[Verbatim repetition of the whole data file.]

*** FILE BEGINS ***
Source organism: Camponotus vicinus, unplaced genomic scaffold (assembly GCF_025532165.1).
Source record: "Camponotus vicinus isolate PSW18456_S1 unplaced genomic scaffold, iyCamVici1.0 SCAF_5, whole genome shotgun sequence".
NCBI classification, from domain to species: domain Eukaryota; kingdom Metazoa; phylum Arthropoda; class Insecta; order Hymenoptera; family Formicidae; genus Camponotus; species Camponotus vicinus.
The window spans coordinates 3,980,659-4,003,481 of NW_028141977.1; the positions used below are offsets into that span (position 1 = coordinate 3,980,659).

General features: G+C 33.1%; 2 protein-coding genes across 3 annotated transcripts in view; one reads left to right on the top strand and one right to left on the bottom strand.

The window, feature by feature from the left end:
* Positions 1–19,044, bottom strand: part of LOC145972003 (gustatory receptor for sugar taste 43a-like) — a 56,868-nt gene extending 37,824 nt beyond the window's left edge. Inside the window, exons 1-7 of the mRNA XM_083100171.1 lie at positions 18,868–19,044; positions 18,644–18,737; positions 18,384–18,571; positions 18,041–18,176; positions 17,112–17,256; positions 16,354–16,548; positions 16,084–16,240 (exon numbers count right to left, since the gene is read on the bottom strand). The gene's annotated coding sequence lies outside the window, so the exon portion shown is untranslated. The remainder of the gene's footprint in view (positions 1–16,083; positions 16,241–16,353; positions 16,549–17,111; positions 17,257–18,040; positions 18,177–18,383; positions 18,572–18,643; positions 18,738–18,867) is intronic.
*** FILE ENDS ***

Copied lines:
Source organism: Camponotus vicinus, unplaced genomic scaffold (assembly GCF_025532165.1).
Source record: "Camponotus vicinus isolate PSW18456_S1 unplaced genomic scaffold, iyCamVici1.0 SCAF_5, whole genome shotgun sequence".
NCBI classification, from domain to species: domain Eukaryota; kingdom Metazoa; phylum Arthropoda; class Insecta; order Hymenoptera; family Formicidae; genus Camponotus; species Camponotus vicinus.
The window spans coordinates 3,980,659-4,003,481 of NW_028141977.1; the positions used below are offsets into that span (position 1 = coordinate 3,980,659).

General features: G+C 33.1%; 2 protein-coding genes across 3 annotated transcripts in view; one reads left to right on the top strand and one right to left on the bottom strand.

The window, feature by feature from the left end:
* Positions 1–19,044, bottom strand: part of LOC145972003 (gustatory receptor for sugar taste 43a-like) — a 56,868-nt gene extending 37,824 nt beyond the window's left edge. Inside the window, exons 1-7 of the mRNA XM_083100171.1 lie at positions 18,868–19,044; positions 18,644–18,737; positions 18,384–18,571; positions 18,041–18,176; positions 17,112–17,256; positions 16,354–16,548; positions 16,084–16,240 (exon numbers count right to left, since the gene is read on the bottom strand). The gene's annotated coding sequence lies outside the window, so the exon portion shown is untranslated. The remainder of the gene's footprint in view (positions 1–16,083; positions 16,241–16,353; positions 16,549–17,111; positions 17,257–18,040; positions 18,177–18,383; positions 18,572–18,643; positions 18,738–18,867) is intronic.